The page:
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Mediation Center Advisory Councils


Every Dispute Resolution Center needs an "Advisory Council" -- something universally used in health care and other service areas.

The Three Functions of an Advisory Council

  1. Advisory Councils provide all of the benefit of an outside board of directors without surrendering any control to outsiders.  This is their ostensible purpose and a very valuable reason to have an Advisory Council with whom the principles in the PADR meet with on a regular basis (monthly or bi-monthly to begin with, quarterly as time moves on).  In setting up a PADR Advisory Council it is important to look for some individuals who would not currently be interested in being a part of the PADR but whose input and perspective would be valuable to those in the PADR.  Often university professors, educators, and outsiders (e.g. mediators from other states) are sought as council members for a PADR's Advisory Council to fit this role.
  2. Advisory Councils provide individuals in the community who are well disposed to the PADR and who can refer mediation and conflicts to the PADR for resolution.  The second group of persons to be sought for PADR Advisory Council membership should be those who would make good sources of referral and public input.  Often journalists, government officials, insurance adjusters and business leaders are sought for Advisory Council membership to fit this role.  Members in this role should meet on a monthly basis.  Often the meeting can be a dinner presentation style "update/meal/time for comments" meeting to keep everyone socialized and aware of the PADR's presence and good will.
  3. Advisory Councils also exist to educate outsiders as to how and what and when and why a PADR Center exists. Such persons often rotate in membership or are invited to "attend a meeting of the xyz PADR Center Advisory Council" rather than actually being members who are asked to meet every month.  If the dinner presentation style meetings have an educational component, they are an excellent place to invite "community member" participation.  Inviting enough to ensure five to ten new attendees at every monthly meeting is a core part of marketing a PADR to the community.

Setting Up an Advisory Council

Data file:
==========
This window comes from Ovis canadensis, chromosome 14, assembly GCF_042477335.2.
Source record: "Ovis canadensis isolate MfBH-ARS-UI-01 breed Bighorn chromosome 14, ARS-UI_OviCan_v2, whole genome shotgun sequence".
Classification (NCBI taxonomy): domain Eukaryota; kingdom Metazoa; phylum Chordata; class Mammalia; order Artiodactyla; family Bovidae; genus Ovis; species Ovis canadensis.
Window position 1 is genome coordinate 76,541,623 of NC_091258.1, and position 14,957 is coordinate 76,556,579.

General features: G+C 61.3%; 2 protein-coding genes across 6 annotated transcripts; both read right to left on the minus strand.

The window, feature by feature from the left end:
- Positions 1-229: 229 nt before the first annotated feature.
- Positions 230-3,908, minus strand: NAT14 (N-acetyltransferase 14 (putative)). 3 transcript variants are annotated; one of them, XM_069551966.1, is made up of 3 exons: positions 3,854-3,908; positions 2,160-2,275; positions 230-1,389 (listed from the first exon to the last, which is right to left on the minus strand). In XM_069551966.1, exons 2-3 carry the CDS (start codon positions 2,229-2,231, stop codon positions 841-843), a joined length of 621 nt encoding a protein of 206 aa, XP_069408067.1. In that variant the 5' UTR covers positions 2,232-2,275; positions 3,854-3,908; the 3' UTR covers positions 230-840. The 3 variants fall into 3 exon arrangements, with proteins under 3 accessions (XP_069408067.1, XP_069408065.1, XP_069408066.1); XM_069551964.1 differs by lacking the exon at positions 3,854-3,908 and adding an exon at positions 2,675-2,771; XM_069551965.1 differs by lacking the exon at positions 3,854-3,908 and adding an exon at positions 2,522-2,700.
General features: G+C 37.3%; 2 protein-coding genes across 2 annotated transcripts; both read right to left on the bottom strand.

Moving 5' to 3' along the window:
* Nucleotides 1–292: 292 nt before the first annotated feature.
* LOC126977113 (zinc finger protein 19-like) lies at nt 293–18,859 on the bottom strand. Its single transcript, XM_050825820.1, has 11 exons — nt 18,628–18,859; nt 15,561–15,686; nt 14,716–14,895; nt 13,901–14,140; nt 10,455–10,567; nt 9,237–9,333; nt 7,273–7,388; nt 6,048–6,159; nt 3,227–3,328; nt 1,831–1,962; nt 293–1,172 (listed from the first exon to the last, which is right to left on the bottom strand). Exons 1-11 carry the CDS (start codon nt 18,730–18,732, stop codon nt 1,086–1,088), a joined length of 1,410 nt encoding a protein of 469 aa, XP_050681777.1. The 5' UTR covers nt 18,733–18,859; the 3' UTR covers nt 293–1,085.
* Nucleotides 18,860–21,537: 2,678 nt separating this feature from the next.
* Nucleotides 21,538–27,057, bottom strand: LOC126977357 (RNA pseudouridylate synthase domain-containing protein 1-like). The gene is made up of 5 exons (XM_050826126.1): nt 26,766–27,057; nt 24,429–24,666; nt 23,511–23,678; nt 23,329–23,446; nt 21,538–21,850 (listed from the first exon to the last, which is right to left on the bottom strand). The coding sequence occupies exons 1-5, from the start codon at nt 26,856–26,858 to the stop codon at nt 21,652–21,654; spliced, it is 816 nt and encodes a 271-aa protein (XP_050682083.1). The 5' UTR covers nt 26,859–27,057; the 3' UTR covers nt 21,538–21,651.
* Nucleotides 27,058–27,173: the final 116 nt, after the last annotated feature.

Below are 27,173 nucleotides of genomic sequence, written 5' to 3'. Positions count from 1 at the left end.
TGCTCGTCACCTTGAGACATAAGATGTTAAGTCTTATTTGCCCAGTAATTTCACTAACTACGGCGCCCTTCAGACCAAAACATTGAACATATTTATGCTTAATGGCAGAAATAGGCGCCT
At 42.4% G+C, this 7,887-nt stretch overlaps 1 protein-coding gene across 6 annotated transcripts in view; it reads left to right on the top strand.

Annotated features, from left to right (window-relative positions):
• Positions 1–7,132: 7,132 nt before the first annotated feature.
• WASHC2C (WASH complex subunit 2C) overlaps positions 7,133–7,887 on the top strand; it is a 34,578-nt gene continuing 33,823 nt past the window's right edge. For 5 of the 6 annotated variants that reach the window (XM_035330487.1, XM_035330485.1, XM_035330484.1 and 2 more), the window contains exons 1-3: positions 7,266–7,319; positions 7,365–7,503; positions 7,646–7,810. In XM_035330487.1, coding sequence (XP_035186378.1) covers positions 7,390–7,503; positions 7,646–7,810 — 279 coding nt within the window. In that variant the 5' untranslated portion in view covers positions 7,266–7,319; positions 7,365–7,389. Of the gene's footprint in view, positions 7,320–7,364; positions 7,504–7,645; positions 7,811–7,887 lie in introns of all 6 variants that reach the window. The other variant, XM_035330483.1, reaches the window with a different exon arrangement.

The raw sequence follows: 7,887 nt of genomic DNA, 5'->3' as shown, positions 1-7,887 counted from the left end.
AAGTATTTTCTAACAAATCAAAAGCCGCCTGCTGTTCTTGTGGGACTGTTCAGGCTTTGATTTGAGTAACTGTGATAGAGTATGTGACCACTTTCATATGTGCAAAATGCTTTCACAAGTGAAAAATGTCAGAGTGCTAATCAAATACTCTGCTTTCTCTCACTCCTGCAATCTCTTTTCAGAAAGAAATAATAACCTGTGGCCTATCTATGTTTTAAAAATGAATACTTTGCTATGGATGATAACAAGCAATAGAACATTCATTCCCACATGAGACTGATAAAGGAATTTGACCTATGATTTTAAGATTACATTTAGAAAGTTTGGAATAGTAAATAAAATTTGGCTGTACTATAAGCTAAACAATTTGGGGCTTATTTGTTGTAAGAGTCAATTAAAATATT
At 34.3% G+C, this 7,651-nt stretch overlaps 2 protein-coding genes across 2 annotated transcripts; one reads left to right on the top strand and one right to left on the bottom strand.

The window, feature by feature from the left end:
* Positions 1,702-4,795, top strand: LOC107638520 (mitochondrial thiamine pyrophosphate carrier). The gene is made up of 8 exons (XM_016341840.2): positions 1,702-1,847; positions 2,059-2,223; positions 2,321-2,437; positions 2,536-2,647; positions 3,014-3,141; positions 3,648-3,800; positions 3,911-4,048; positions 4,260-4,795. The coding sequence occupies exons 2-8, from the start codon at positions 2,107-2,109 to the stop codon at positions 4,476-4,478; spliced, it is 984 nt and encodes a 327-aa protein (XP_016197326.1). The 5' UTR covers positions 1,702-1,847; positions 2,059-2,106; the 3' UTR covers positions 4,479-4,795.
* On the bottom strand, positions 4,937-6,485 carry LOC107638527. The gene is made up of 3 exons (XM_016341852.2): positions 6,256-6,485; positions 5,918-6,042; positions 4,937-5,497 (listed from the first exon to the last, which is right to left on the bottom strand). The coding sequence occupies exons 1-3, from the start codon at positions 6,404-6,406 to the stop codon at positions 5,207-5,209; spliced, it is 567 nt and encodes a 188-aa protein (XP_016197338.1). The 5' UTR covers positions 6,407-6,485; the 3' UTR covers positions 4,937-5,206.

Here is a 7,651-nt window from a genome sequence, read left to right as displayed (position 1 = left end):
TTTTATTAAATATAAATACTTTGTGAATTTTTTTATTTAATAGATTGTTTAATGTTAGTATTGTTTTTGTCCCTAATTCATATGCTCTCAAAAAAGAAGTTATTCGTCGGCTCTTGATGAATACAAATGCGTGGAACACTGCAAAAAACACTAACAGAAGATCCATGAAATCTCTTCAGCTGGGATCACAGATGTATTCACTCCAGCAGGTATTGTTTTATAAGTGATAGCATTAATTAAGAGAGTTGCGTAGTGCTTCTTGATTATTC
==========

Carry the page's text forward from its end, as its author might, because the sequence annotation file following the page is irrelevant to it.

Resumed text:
An advisory council begins with a selection of category one members before the PADR is founded.  Look for the following categories of potential members:

Once the initial council is set up and the PADR has been started and running for about two to two and a half months, it is time to look for early adopters in your community and opinion leaders to add to the council.  You are looking for the people you would initially market ADR services to or who can help get the word out on ADR.  Look for journalists, government officials, insurance adjusters and business leaders who might have an interest in serving on an Advisory Council.  Be aware that the initial approach in offering membership on the council is a time to explain ADR, explore the possible future interest the person may have, make a positive impression, and to realize that many of those you approach may have an interest, but not the current time.  (Educate and socialize your contacts).

Finally, once a fully working council is up and running, begin to invite potential clients and socially influential individuals (clergy, union leaders, politicians, etc.) to attend meetings.

The Advisory Council Meetings

The initial council will meet (unofficially) about twice a month, on a catch as catch can basis, as the council is set up, the PADR is finalized and as programs are considered.  These meetings will consist of the principles of the PADR meeting with sub-groups of the council (as available or as appropriate) to discuss the issues that arise in putting the PADR together and in implementing the programs.  Once the center is actually running, it is time to set up a formal meeting schedule and program.

Generally, the meeting schedule will have two aspects.

First, a monthly dinner presentation.  Everyone on the initial council is invited (and may attend or not as they desire) and the stage two members are fed, socialized, and educated (via the presentations).  They also interact, are encouraged to ask questions and to confirm what they understand.

Second, a quarterly working meeting for planning, discussion, suggestions as to new members, evaluation of past progress and strategic planning.  These meetings are held during the day time and may or may not include lunch.


Advisory Councils are important to the operation and success of a PADR (Private Alternative Dispute Resolution Center), both as sources of input and as vehicles for marketing.  It is important to recognize that while an Advisory Council can be "just" marketing or "just" input, in a successful PADR the Advisory Council is a robust and valued part of the ADR community.

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